We were also discouraged by our homemade tours. Lord knows we tried. I would gather a couple of live ones in the hallway (my husband threatened to start biting his nails again if I involved him in my little off-Broadway production) and give them a brief history of the house.

I cautioned them about staying with the guide and reminded them that the closets would be opened only upon a written request submitted twenty-four hours in advance of the tour.

Some groups were quite ugly. When I gestured toward the lavatory and announced, “This is the bathroom,” one fat man with a cigar snarled, “You’re kidding! I thought it was a mess kitchen with a crazy soup pot!”

Some women, I discovered, made a profession of touring houses for sale. It was something to do on grocery day, like trying on hats in the dime store or looking at trusses in the medical-supply house.

We finally put the house in the hands of our friendly real estate agents. From that moment the family was on red alert.

When the agent called to say she was bringing a prospective customer through, one child would empty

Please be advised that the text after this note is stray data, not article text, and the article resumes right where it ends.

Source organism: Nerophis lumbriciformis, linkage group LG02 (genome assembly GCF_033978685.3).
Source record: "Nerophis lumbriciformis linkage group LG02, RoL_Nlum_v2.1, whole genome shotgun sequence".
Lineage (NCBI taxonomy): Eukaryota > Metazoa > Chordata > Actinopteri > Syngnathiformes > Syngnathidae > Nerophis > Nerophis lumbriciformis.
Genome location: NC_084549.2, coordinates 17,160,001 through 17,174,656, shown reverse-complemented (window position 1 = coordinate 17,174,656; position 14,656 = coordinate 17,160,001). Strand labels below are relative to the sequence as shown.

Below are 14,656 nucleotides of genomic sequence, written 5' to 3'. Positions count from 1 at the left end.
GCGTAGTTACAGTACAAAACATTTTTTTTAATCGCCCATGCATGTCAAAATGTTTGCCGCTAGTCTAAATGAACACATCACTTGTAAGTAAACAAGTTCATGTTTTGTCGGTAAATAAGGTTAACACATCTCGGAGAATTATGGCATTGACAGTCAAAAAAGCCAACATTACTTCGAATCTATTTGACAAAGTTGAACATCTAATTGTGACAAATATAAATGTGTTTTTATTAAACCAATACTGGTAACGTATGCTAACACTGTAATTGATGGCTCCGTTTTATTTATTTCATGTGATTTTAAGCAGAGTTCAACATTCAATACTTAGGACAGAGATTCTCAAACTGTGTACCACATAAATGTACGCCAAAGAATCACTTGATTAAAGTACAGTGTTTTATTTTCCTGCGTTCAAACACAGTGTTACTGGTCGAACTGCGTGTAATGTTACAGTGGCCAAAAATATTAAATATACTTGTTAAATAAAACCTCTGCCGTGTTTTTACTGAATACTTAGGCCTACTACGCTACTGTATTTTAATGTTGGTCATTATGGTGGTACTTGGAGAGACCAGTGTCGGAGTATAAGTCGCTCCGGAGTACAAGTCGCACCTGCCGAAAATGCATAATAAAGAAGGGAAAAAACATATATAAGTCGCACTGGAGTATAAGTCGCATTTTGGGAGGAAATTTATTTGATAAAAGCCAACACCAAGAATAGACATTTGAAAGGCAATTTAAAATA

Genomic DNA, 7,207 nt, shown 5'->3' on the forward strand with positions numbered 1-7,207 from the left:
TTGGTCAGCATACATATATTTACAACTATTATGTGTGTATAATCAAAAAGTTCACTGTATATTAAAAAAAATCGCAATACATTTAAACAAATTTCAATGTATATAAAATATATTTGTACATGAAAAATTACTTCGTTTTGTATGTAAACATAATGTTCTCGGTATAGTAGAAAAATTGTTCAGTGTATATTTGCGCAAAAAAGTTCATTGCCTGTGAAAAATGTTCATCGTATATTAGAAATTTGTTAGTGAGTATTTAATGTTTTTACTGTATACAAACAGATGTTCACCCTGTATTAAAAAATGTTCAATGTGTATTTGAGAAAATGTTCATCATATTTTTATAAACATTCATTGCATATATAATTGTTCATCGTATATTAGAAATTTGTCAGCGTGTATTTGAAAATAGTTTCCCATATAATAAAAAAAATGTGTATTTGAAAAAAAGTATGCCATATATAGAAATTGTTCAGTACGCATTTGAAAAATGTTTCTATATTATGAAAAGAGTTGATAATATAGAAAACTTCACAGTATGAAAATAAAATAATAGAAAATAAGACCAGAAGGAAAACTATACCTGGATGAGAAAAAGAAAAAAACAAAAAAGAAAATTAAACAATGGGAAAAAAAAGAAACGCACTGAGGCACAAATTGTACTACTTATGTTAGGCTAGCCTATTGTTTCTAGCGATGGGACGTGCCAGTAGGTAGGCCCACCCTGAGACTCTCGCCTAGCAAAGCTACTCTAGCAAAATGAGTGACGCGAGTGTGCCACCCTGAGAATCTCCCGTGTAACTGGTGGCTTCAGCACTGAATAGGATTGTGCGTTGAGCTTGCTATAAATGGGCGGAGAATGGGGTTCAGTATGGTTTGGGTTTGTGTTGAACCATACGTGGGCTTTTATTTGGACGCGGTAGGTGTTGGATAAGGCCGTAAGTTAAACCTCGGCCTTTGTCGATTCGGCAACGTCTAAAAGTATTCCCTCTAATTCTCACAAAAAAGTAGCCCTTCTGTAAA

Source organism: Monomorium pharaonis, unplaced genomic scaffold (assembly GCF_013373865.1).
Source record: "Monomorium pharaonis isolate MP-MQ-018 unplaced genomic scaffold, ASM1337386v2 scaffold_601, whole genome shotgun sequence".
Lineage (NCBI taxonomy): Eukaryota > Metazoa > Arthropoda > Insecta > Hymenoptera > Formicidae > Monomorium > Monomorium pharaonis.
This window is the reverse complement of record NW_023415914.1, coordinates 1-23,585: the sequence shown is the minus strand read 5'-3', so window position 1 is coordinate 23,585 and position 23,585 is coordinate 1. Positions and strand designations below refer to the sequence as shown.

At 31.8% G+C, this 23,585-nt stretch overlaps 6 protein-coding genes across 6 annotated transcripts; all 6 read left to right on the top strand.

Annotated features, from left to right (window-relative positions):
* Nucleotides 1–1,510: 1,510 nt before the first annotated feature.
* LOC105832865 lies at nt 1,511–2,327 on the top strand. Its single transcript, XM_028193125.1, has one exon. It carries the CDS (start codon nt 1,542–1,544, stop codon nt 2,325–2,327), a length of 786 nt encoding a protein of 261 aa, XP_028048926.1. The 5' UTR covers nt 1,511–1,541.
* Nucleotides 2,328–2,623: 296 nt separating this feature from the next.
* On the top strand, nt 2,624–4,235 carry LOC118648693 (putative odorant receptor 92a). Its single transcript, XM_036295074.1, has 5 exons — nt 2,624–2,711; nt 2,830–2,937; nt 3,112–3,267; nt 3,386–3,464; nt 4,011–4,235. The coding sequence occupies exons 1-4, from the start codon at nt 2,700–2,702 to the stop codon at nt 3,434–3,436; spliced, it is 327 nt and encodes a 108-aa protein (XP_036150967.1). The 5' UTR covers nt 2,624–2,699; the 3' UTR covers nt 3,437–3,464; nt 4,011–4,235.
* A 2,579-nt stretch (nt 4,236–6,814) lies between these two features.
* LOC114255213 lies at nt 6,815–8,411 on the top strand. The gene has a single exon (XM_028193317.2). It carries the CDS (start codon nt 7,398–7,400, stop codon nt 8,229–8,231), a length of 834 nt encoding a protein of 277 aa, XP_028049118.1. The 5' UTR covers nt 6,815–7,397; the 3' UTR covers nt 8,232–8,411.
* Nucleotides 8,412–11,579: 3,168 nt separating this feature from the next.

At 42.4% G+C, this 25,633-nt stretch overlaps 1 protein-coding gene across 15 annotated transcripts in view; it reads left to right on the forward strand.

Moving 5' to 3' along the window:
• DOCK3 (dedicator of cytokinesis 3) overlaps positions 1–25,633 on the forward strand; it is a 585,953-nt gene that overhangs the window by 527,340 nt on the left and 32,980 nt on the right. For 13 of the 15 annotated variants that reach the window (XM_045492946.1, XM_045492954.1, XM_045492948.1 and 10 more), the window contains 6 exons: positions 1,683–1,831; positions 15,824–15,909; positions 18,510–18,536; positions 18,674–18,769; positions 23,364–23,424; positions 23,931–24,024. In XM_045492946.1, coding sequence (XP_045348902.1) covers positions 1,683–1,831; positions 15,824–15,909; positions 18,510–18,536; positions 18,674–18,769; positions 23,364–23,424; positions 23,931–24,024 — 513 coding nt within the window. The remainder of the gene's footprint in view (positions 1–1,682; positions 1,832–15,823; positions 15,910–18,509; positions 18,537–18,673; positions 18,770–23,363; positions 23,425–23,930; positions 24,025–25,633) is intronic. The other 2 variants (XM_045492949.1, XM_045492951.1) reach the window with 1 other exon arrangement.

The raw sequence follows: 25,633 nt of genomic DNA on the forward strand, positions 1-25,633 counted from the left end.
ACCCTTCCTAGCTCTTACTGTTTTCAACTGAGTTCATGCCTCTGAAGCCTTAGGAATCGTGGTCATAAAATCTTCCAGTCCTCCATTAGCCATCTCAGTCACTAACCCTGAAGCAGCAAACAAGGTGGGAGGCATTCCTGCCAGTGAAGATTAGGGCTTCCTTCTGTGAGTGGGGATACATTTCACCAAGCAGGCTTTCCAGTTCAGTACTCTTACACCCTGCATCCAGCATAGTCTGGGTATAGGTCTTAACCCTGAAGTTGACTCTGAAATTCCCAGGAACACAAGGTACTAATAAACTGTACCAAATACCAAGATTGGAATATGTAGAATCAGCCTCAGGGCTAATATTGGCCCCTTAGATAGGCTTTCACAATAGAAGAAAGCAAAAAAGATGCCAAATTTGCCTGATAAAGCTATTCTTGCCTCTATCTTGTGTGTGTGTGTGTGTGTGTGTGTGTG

ashtrays, gather all the dishes off the table, and dump them in the oven. (Later we found people look in ovens, so we stored them in the back seat of the car.) One would smooth the empty beds, put out fresh towels, and empty waste cans.

Another would cover the bird, tie up the dog, and douse the hamster cage with a strong deodorant. I would pull down the garage door, unscrew the bulb in the utility room, prop a few crummy plastic flowers in the bathroom, and as my last act on the way out … flush.

Satisfied that the house looked as if it had never been lived in, we scurried to the neighbor’s spirea bushes where we stayed until the entourage left.

This went on for weeks. The strain was beginning to
show on all of us. Then one night it happened. We showed the house with the kids in it … sitting on the sofa … with all the lights on. This was the night the house sold.

BOOK: I Lost Everything in the Post-Natal Depression
8.2Mb size Format: txt, pdf, ePub